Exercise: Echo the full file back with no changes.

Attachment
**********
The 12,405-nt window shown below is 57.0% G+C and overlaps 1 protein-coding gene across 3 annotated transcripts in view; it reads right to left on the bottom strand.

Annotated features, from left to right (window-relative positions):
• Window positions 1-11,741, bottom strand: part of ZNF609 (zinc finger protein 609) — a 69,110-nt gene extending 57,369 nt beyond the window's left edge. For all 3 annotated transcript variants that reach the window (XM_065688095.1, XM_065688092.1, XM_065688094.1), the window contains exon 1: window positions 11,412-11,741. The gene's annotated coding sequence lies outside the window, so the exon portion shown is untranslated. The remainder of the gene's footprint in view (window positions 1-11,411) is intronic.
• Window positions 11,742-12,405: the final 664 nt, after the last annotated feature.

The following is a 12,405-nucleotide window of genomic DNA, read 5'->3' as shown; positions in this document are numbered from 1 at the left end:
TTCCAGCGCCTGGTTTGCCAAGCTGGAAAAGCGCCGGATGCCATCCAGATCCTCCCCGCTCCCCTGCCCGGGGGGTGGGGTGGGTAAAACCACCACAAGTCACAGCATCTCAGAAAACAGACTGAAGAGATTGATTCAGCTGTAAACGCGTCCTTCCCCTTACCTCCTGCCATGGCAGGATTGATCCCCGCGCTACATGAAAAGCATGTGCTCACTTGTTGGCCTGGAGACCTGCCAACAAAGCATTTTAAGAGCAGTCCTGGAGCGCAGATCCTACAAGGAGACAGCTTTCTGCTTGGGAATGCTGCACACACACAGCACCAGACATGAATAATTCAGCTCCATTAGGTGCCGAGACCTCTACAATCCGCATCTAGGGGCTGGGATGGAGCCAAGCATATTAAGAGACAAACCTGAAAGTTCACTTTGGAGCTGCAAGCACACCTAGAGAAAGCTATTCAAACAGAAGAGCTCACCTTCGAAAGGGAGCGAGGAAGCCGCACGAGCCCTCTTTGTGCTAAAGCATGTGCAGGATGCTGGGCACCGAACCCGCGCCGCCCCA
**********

The 12,405-nt window shown below is 57.0% G+C and overlaps 1 protein-coding gene across 3 annotated transcripts in view; it reads right to left on the bottom strand.

Annotated features, from left to right (window-relative positions):
• Window positions 1-11,741, bottom strand: part of ZNF609 (zinc finger protein 609) — a 69,110-nt gene extending 57,369 nt beyond the window's left edge. For all 3 annotated transcript variants that reach the window (XM_065688095.1, XM_065688092.1, XM_065688094.1), the window contains exon 1: window positions 11,412-11,741. The gene's annotated coding sequence lies outside the window, so the exon portion shown is untranslated. The remainder of the gene's footprint in view (window positions 1-11,411) is intronic.
• Window positions 11,742-12,405: the final 664 nt, after the last annotated feature.

The following is a 12,405-nucleotide window of genomic DNA, read 5'->3' as shown; positions in this document are numbered from 1 at the left end:
TTCCAGCGCCTGGTTTGCCAAGCTGGAAAAGCGCCGGATGCCATCCAGATCCTCCCCGCTCCCCTGCCCGGGGGGTGGGGTGGGTAAAACCACCACAAGTCACAGCATCTCAGAAAACAGACTGAAGAGATTGATTCAGCTGTAAACGCGTCCTTCCCCTTACCTCCTGCCATGGCAGGATTGATCCCCGCGCTACATGAAAAGCATGTGCTCACTTGTTGGCCTGGAGACCTGCCAACAAAGCATTTTAAGAGCAGTCCTGGAGCGCAGATCCTACAAGGAGACAGCTTTCTGCTTGGGAATGCTGCACACACACAGCACCAGACATGAATAATTCAGCTCCATTAGGTGCCGAGACCTCTACAATCCGCATCTAGGGGCTGGGATGGAGCCAAGCATATTAAGAGACAAACCTGAAAGTTCACTTTGGAGCTGCAAGCACACCTAGAGAAAGCTATTCAAACAGAAGAGCTCACCTTCGAAAGGGAGCGAGGAAGCCGCACGAGCCCTCTTTGTGCTAAAGCATGTGCAGGATGCTGGGCACCGAACCCGCGCCGCCCCA